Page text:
‘The challenges, the cramped conditions, the nasty streets, and when I say nasty – full of feces and urine – that the Department of Public Works is cleaning every single day, but it comes back just a few hours later,’ Breed previously said.

The impact of the initiative is unclear.

Mayor London Breed addressing the concern and a new public health initiative in December 2021 to help address the amount of human feces on the streets - but the impact is unclear

Mayor London Breed addressing the concern and a new public health initiative in December 2021 to help address the amount of human feces on the streets – but the impact is unclear

Above, homeless tents in San Francisco earlier this summer

Above, homeless tents in San Francisco earlier this summer

The number of homeless people in San Francisco was counted in February at almost 8,000, the second highest number of any year since 2005 according to the count which takes place every three years

The number of homeless people in San Francisco was counted in February at almost 8,000, the second highest number of any year since 2005 according to the count which takes place every three years

Pictured: Homeless people setting up their few belonging near San Francisco City hall in August

Pictured: Homeless people setting up their few belonging near San Francisco City hall in August

California has the highest income tax rate in the nation at 13.3 percent, with San Francisco among the most expensive cities to live in.

Nearly two thirds of residents said their city is going downhill because of the widespread homelessness, crime and rising housing costs, according to a new poll.

A survey of 1,653 adults found that 65 percent said the city was declining, while 37 percent said they would live elsewhere in three years. A staggering 84 percent of people aged 65 and over said they are planning to leave.

Homelessness in the city is rampant and was tallied in February at almost 8,000, the second highest number of any year since 2005.

Funding to combat the homelessness crisis is constantly being thrown at city officials with the recent being $117 million in funding from the California Department of Housing and Community Development to build 290 affordable housing units by 2023.

However, as officials attempt to clean up the streets, some say the efforts are too extreme after a lawsuit filed in September alleged the city was violating the rights of homeless individuals by throwing away their belongings that are on the streets.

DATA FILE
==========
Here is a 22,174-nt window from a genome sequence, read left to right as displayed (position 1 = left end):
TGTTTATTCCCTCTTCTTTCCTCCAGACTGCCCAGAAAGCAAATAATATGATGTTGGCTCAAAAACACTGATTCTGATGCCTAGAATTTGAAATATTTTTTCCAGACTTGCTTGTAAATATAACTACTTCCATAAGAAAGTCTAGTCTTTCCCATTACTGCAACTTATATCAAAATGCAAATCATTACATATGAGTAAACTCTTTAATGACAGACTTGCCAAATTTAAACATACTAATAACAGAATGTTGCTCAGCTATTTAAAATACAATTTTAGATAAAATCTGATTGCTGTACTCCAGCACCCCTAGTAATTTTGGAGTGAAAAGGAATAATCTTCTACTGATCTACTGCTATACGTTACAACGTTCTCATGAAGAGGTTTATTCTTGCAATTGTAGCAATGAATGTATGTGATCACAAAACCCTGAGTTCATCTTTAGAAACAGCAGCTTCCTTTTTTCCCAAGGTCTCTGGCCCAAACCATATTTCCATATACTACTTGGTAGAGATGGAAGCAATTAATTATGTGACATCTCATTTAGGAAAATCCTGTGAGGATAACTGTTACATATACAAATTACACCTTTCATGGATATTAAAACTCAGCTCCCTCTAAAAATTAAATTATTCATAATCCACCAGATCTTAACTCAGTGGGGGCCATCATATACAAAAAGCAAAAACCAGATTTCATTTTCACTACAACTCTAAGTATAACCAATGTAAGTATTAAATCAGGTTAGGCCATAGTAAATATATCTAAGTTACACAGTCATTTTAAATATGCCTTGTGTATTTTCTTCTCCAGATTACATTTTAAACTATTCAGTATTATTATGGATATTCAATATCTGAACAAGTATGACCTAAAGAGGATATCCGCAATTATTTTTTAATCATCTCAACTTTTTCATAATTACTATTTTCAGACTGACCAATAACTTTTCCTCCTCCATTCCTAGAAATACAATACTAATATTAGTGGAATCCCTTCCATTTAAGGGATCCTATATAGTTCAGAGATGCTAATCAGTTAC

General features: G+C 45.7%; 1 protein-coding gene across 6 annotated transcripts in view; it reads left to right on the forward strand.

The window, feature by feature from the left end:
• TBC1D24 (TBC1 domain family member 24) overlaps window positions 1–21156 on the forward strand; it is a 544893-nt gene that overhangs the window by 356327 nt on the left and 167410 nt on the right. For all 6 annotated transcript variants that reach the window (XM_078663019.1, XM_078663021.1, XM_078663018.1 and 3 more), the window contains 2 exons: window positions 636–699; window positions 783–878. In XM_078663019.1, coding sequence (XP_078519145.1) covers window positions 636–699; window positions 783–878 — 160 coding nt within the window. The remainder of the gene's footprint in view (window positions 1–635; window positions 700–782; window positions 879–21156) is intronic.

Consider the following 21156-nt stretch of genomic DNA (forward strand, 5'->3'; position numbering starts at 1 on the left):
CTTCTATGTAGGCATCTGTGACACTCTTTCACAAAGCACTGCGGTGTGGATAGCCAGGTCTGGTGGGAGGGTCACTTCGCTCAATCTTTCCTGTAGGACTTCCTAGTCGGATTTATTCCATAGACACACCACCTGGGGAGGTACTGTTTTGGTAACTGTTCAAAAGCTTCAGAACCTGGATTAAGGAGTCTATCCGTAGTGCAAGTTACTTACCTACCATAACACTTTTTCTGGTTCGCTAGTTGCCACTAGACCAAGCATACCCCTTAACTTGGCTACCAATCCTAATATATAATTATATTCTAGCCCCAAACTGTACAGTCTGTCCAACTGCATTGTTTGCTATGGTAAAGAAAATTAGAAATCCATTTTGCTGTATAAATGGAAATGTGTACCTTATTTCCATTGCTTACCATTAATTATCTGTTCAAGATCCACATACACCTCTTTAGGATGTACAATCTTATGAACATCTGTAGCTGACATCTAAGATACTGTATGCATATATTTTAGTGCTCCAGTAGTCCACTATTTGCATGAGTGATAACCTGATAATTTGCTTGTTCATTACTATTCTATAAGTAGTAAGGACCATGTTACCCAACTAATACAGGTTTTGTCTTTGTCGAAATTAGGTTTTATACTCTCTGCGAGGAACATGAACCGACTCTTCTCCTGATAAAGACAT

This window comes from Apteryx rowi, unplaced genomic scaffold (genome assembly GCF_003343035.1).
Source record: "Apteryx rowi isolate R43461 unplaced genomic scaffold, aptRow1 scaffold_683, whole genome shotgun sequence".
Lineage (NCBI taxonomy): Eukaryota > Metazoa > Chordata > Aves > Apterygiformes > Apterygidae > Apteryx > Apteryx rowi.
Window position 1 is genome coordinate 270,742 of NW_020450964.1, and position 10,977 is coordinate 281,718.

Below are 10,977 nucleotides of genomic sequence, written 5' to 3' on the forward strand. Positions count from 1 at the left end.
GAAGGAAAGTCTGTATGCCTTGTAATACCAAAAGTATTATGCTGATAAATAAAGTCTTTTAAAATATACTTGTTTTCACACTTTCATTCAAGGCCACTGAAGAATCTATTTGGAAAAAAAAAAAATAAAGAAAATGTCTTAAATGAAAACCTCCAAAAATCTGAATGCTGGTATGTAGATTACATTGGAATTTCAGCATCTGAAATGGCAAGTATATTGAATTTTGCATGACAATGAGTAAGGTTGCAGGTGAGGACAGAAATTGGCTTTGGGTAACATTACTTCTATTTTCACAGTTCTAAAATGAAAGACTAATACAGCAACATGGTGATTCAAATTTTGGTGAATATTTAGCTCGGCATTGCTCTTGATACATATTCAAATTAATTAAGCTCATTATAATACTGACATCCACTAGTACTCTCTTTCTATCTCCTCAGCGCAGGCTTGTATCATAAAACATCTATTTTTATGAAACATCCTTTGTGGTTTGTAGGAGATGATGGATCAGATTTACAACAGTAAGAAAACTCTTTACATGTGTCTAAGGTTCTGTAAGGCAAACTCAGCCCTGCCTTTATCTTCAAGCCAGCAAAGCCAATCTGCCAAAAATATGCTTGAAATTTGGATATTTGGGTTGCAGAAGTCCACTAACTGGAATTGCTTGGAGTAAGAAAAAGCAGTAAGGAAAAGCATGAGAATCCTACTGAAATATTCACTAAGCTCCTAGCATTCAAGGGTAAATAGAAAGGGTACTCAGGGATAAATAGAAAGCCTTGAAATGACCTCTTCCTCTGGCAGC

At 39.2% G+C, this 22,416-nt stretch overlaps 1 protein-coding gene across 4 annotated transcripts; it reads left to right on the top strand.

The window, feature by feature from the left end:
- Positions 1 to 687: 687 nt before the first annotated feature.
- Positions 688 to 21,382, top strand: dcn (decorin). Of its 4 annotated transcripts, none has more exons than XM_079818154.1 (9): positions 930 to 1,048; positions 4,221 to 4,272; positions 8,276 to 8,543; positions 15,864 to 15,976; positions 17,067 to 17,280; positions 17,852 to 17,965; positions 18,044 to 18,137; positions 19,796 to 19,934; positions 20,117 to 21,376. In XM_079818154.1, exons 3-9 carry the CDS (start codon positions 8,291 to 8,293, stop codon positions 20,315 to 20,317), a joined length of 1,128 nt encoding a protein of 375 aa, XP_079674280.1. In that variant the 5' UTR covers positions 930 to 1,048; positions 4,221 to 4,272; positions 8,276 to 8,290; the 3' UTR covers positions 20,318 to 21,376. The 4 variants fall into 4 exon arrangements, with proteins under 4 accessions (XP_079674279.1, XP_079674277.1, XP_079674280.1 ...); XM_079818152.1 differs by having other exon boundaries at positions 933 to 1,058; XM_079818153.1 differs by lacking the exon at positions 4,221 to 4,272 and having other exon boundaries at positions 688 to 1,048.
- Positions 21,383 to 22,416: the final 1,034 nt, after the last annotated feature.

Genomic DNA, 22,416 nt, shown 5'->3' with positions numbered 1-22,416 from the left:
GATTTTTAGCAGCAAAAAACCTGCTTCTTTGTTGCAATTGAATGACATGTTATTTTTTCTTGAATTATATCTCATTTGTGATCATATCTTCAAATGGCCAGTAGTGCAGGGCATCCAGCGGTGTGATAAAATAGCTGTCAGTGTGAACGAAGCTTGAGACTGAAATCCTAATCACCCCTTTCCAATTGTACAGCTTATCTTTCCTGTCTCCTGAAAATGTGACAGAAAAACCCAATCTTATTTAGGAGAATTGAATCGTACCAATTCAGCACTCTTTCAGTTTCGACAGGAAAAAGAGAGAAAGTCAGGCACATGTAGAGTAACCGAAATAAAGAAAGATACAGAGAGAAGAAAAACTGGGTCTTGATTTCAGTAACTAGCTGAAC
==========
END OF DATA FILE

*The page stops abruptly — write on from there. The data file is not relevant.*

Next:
‘Instead of focusing on criminalization policies that don’t work, that are terrorizing unhoused people which is unconstitutional. The city needs to focus on what the actual problem is here which is that it’s too expensive for people who grew up and have been longtime residents of San Francisco to actually live here and survive,’ attorney Zal Shroff told ABC7.

Shelters in the city are also often not used by some homeless in the city as they can prohibit animals and the use of drugs.

A homeless drug addict injects fentanyl into his arm near City Hall on September 2

A homeless drug addict injects fentanyl into his arm near City Hall on September 2

A homeless woman smokes crack with two others in the Tenderloin on September 2

A homeless woman smokes crack with two others in the Tenderloin on September 2

The woke city is known for its open-air drug markets that allow for dealers to sell without the fear of being arrested.  Under Mayor Breed’s ‘soft touch’ drug policies, open-air drugtaking has surged with nearly 1,700 fatal overdoses since 2020.

Residents are arming themselves with baseball bats and stun guns as Breed recently opened a new drug sobering facility in the SoMa neighborhood in northeast San Francisco.

The facility, which opened in June, has drawn in violent druggies in the one peaceful neighborhood. The sobering facility was characterized as a safe haven for addicts looking to get back on their feet.

But SoMa resident and business owner Mark Sackett said things were not playing out nearly as the city intended.

‘They’re letting their clients come out here and get high, go inside and get sober and then get high again,’ Sackett told ABC7.

The center has been allocated at least $4.2million from taxpayers for 2022 and 2023, according to ABC7.

Breed recently signaled a U-turn in her approach to the rampant drug problem and pledged to crackdown on the issue by turning to police.

The mayor was joined for a press conference earlier this month by the top brass of San Francisco law enforcement as she again promised to get tough on drug dealing and ‘unacceptable’ public drug use.

She had made a made a strident speech last December declaring an official state of emergency in the Tenderloin and promising to crackdown on the ‘bulls*** destroying the city.’

But the intervening ten months have seen policies brought in which have included trialing the infamous taxpayer-funded ‘open-air drug markets’, which were shuttered in June.